Here we go! The final part of our catch-up series covering all the important news from three simulated seasons from June 2015 until now. There’s no entry for Z, so we’ll finish with ‘Y’ which is for Youth. We’ll take a look at the 2016 Olympics, 2017 U20 World Cup, and three years of the Toulon Tournament.

Argentina lifted their third Olympic Games title in four editions, with a win over hosts Brazil in August 2016. The 2004 and 2008 champions were able to call on Lionel Messi, Javier Pastore, and Sergio Agüero as their overage players for the U23 tournament, and it was a brace from the latter that won them gold.

Their campaign began with a 2-1 win over Denmark, followed by a 5-0 thumping of group whipping boys Fiji. They then beat Australia 2-0 to set-up a Quarter-Final against Nigeria, which they won 2-1. Cameroon were beaten 2-0 in the Semis, before Agüero’s brace won gold against Brazil with a 2-1 win.

The 2020 Olympics will be held in Istanbul*

OLYMPIC GAMES 2016
 Group A                    Group B
  1. Argentina   9 pts       1. France          9 pts
  2. Australia   6 pts       2. Nigeria         6 pts
  3. Denmark     3 pts       3. Japan           3 pts
  4. Fiji        0 pts       4. United States   0 pts

 Group C                    Group D
  1. Colombia    9 pts       1. Mexico          9 pts
  2. Brazil      6 pts       2. Cameroon        4 pts
  3. Ghana       3 pts       3. Italy           3 pts
  4. China       0 pts       4. Kuwait          1 pt

 Quarter-Finals
    Nigeria 1 - 2 Argentina
   Colombia 1 - 2 Cameroon
     France 3 - 0 Australia
     Brazil 1 - 1 Mexico (8 - 7 penalties)

 Semi-Finals
  Argentina 2 - 0 Cameroon
     Brazil 2 - 0 France

 Bronze Medal Match (3rd Playoff)
     France 2 - 1 Cameroon (aet)

 Gold Medal Match (Final)
     Brazil 1 - 2 Argentina

Portugal won the 2015 FIFA U20 World Cup held in England, being the first European winners of the tournament since Spain in 1999. It was Portugal’s third time lifting the trophy after back-to-back wins in 1989 and 1991. Argentina would win their seventh title in 2017 (held in Switzerland) to move one clear of Brazil in the all-time records. Both finals finished 2-2 and went to penalties.

The annual invitational U21 youth tournament in Provence often features gifted youngsters who go on to make names for themselves at a senior level. Argentina became the first team to reach three consecutive finals since France made four in a row (2004-07, winning all four).

This year’s final will take place on Friday 15 June between France and Uruguay. The third-place playoff will be between Norway and Netherlands. France and Uruguay were in the same group and drew 2-2 with the South American side topping the group after wins over Poland and Australia.

France beat Netherlands on penalties in their semi-final, with Uruguay beating Norway 4-1.

TOULON TOURNAMENT FINALS
 2015:  Italy 0 - 2 Argentina
 2016: Mexico 1 - 2 Argentina
 2017: France 1 - 0 Argentina
 2018: France v. Uruguay

RTFM is returning after a hiatus since we resigned as manager of Borussia Dortmund at the end of June 2015. The three seasons since then have been fully simulated in the original FM13 save, right up to the eve of the FIFA World Cup in Russia. Our daily news will return on 15 June 2018, with regular blog posts between now and then to highlight what’s happened in our absence.
NB: The entirety of RTFM is being played on Football Manager 2013. Regen players will have ® after their names to indicate this. Be aware that changes to competition rules since the summer of 2012 will not have been implemented in our save (e.g. UEL winners do not automatically qualify for the UCL), and this includes any new clubs or franchises, though we will endeavour to report on correct/current competition titles.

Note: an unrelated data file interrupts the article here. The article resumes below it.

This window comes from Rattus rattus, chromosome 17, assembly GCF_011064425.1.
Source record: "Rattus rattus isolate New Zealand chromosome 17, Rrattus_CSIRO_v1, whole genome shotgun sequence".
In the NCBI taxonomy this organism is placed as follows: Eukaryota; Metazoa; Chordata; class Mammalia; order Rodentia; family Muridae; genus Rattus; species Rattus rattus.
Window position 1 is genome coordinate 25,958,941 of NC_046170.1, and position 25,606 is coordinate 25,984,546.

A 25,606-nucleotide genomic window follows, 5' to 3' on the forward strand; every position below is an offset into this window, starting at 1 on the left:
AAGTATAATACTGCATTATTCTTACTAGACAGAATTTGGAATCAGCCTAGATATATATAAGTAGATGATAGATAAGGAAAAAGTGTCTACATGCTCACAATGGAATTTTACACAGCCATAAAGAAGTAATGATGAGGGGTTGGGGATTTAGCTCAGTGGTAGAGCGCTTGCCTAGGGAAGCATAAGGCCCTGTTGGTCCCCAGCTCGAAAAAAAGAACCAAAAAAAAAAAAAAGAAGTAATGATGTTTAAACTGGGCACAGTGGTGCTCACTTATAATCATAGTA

* The announcement of Tokyo as the “real” 2020 Olympic Games host was made in September 2013, almost a year after the release of FM13. Our save has scheduled the 2020 games as being held in Turkey.
We will return to club management after our save generates the domestic leagues we’ve selected for the 2018-19 season on, or shortly after, 20th June. Feel free to ask questions in the comments or @realtimefm.

 

Catch-Up ‘W’: WBA, WHam, Wigan, Wolves

It’s the penultimate part of our catch-up series, and today we’re looking at the four remaining sides who have played some part in the Premier League during our three simulated seasons from June 2015 to date. Today we focus on West Bromwich Albion, West Ham United, my beloved Wigan Athletic, and Wolverhampton Wanderers.

Here’s how the teams fared in the Premier League table the last time we were playing daily, at the end of May 2015: WBA 9th, Wolves 12th, and Wigan 16th, while West Ham finished the season 7th in the Championship following their relegation the previous season.

2015-16

Alan Curbishley was in charge and he spent almost £20m in the summer to bring in players including Fábio (Blackburn, £6.5m), Adam Le Fondre (Reading, £4m), Francis Coquelin (Arsenal, £3.5m) and Christian Benteke (Villa, £4.6m). Over half was recovered in sale of several fringe players.

After qualifying for the Europa League as FA Cup runners-up (to Man City), they were paired with FC Groningen for a place in the Group Stage. WBA lost the first leg 0-2 in the Netherlands, but put in a cracking 3-0 win in the return leg at home to progress and be drawn alongside Basel, Trabzonspor, and Bulgarian side Litex.

The league season started with patchy results, and WBA also found themselves out of the League Cup at the first opportunity with defeat at Spurs, but the European campaign got off to a solid start with wins at Litex and Basel before defeat in Turkey. Five points from their final three games was enough to put them through to the knockout phase.

December was a bad month for the club however, and after nine games without a win, Curbishley was sacked at Christmas to be replaced by Alan Shearer. His first game in charge would be at home to his boyhood club Newcastle, and WBA came from behind to win 3-2.